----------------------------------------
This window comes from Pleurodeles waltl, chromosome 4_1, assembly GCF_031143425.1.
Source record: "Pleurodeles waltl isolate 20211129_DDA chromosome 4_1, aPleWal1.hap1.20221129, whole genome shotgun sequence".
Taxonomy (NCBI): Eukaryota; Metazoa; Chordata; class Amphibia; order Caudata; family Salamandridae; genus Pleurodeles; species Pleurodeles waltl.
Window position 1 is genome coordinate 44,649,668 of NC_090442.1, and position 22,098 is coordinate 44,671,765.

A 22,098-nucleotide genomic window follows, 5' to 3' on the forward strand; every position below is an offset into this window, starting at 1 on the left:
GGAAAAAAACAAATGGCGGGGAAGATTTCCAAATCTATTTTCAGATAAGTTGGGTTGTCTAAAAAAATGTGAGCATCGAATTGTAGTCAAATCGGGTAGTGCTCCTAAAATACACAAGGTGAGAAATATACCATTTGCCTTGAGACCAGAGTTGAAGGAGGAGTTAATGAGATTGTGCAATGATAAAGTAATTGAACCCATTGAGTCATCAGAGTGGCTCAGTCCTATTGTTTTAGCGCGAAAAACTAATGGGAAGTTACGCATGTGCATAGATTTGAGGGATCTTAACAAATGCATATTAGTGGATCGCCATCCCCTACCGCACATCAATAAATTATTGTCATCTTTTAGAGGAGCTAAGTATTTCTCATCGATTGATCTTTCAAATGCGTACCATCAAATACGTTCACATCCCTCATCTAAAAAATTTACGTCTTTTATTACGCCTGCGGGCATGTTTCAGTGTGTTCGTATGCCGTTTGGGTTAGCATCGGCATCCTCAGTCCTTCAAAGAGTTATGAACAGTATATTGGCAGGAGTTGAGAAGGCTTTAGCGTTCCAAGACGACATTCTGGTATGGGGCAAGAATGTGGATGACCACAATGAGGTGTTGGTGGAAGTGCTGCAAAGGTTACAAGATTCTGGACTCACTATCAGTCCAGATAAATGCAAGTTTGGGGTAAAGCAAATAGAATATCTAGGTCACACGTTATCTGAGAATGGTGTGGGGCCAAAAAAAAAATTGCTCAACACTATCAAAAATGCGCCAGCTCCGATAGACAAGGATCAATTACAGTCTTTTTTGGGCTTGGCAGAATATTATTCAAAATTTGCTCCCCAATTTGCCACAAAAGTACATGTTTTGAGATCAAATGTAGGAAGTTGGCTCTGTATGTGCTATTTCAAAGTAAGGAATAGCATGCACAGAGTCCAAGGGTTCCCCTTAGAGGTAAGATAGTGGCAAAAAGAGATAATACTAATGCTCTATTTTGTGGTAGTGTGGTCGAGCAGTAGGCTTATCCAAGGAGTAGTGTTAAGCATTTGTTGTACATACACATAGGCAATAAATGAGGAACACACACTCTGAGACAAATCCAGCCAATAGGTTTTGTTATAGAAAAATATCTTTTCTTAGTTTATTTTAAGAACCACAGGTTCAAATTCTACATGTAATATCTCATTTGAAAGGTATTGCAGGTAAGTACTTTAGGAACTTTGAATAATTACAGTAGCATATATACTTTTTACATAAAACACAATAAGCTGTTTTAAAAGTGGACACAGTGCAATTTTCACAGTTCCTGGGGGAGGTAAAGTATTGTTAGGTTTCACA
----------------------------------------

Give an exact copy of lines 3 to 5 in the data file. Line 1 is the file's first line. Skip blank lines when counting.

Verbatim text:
Taxonomy (NCBI): Eukaryota; Metazoa; Chordata; class Amphibia; order Caudata; family Salamandridae; genus Pleurodeles; species Pleurodeles waltl.
Window position 1 is genome coordinate 44,649,668 of NC_090442.1, and position 22,098 is coordinate 44,671,765.

A 22,098-nucleotide genomic window follows, 5' to 3' on the forward strand; every position below is an offset into this window, starting at 1 on the left: